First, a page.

GameStop is laying off staff and has fired its CFO

GameStop has been on a wild ride ever since it reached meme stock status, and the company has recently been dabbling in Web3 technologies like NFTs and crypto. More recently, it’s also been laying off employees without much explanation. On Thursday, GameStop internally announced an unspecified number of layoffs — reportedly including some from the popular publication Game Informer and publicly revealed that it has fired its CFO with a terse press release.

GameStop CEO Matt Furlong announced the round of layoffs to staff in a memo obtained by CNBC and Kotaku. It’s completely unclear how many people are affected or in which divisions, though Furlong writes in the memo that “we’re making a number of reductions to help us keep things simple and operate nimbly with the right talent in place.” The layoffs “appear” to be focused at the company’s Grapevine, Texas HQ, according to Kotaku.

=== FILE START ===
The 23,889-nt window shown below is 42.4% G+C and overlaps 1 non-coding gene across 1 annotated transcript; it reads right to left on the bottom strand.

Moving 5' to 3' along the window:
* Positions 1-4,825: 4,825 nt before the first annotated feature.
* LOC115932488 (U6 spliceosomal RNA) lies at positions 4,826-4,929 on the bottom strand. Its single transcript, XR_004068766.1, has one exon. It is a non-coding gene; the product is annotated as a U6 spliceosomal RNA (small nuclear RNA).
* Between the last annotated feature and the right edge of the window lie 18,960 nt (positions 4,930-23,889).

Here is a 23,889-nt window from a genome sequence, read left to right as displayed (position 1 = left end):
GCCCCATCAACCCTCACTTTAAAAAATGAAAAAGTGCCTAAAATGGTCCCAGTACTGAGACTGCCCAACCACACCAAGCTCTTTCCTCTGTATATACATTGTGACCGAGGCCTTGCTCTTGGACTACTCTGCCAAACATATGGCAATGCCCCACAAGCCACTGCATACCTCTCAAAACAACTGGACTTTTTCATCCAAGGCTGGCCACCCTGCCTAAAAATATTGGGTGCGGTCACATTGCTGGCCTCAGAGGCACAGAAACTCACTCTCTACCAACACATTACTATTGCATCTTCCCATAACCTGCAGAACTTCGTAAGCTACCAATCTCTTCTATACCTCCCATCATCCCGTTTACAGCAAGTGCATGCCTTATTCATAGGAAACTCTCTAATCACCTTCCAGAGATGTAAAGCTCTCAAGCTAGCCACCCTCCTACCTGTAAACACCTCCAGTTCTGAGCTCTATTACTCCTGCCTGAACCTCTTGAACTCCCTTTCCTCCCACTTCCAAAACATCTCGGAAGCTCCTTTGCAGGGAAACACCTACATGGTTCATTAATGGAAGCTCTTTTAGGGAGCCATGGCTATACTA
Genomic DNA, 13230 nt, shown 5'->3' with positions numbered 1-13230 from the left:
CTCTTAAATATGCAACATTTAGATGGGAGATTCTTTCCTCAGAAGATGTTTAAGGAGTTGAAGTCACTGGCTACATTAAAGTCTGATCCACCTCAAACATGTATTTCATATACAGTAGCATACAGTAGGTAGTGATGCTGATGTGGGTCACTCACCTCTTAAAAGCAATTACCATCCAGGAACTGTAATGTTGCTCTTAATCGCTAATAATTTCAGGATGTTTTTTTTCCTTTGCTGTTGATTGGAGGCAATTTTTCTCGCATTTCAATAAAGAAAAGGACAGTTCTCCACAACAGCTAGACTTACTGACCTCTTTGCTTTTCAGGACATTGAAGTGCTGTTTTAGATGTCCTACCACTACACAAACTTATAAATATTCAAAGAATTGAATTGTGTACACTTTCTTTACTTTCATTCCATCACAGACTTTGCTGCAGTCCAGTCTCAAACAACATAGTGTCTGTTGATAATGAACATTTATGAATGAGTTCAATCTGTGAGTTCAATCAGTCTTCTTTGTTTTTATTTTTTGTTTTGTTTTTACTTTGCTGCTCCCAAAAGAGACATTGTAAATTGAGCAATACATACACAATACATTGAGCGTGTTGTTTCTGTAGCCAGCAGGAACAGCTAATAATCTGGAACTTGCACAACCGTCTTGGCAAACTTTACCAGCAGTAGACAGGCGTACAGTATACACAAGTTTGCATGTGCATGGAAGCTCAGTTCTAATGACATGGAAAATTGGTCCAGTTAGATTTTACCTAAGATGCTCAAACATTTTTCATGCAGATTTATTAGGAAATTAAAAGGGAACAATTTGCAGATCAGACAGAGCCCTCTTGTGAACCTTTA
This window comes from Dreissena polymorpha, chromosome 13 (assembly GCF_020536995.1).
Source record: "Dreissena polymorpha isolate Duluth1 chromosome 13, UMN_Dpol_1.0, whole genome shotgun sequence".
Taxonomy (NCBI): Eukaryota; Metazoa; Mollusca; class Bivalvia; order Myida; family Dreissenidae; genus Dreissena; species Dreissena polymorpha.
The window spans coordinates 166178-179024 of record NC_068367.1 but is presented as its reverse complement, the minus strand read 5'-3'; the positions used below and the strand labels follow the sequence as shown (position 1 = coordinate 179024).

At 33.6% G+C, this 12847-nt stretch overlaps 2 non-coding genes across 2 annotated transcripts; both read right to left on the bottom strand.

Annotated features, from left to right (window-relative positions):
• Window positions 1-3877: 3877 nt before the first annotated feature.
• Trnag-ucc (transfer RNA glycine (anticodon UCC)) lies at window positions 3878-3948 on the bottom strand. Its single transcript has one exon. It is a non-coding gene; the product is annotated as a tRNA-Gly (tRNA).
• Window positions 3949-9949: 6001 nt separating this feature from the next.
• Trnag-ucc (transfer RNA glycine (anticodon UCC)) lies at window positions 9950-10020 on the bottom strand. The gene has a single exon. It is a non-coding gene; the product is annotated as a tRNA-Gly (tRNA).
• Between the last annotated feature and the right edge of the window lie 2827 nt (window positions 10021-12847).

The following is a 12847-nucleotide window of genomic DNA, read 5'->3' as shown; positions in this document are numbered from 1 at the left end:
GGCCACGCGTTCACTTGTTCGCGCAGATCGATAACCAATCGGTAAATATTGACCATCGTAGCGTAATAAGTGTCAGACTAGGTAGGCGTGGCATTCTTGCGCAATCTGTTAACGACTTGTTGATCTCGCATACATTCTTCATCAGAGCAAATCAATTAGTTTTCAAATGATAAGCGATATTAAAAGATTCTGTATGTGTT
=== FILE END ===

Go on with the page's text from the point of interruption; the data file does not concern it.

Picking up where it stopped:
Despite the fact that crypto isn’t doing so hot right now, it seems as if GameStop is banking some of its future on its blockchain group — it’s mentioned in the very first line of Furlong’s memo:

Change will be a constant as we evolve our commerce business and launch new products through our blockchain group. After investing heavily in personnel, technology, inventory and supply chain infrastructure over the past 18 months, our focus is on achieving sustained profitability. This means eliminating excess costs and operating with an intense owner’s mentality.

GameStop also says its’ making “a significant investment” in its store employees, indicating that it still believes its retail stores are important, too. “These individuals are, in many respects, the heart of GameStop,” Furlong wrote. “We’ll be sharing details regarding this investment in the coming weeks.”

The company publicly announced the “termination of the employment” of CFO Michael Recupero. He will be replaced by Diana Saadeh-Jajeh, who was the company’s chief accounting officer.

According to Axios, the layoffs have also affected Game Informer, which is owned by the video game retailer, though it’s unclear how many people were impacted. Some tweets from staffers aren’t positive.

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